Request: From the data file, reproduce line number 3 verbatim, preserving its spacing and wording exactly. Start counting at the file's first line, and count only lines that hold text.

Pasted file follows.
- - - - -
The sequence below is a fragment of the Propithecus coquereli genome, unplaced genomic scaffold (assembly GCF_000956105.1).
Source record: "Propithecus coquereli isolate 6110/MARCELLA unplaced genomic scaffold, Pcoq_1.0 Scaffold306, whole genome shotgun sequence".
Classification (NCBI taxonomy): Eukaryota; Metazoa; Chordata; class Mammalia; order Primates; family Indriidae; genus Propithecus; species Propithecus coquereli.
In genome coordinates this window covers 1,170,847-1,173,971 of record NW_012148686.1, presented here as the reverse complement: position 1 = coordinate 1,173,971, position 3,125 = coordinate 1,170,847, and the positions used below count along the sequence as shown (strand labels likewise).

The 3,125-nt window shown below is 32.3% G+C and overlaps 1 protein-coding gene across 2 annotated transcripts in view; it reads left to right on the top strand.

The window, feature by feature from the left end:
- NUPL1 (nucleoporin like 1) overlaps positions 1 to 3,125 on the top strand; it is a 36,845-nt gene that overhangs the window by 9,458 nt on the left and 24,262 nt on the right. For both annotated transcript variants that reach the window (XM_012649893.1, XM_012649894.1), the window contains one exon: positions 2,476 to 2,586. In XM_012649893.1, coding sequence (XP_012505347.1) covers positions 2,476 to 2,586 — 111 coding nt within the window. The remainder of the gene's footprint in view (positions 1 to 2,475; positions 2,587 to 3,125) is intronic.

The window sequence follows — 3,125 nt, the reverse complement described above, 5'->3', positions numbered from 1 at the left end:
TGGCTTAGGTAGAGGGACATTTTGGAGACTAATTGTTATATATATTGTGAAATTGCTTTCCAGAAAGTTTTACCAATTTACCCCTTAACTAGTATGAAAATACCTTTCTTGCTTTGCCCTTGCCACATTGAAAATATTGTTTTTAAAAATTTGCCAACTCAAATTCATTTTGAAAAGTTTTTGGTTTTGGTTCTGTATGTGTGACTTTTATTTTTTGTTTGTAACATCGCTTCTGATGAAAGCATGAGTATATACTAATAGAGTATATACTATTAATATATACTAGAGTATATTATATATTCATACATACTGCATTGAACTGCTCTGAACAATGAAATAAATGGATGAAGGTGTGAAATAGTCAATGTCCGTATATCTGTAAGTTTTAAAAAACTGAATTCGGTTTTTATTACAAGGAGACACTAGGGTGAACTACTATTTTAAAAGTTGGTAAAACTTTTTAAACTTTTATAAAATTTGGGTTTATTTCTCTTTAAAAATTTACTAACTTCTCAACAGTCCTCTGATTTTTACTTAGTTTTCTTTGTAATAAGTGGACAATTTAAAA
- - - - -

Classification (NCBI taxonomy): Eukaryota; Metazoa; Chordata; class Mammalia; order Primates; family Indriidae; genus Propithecus; species Propithecus coquereli.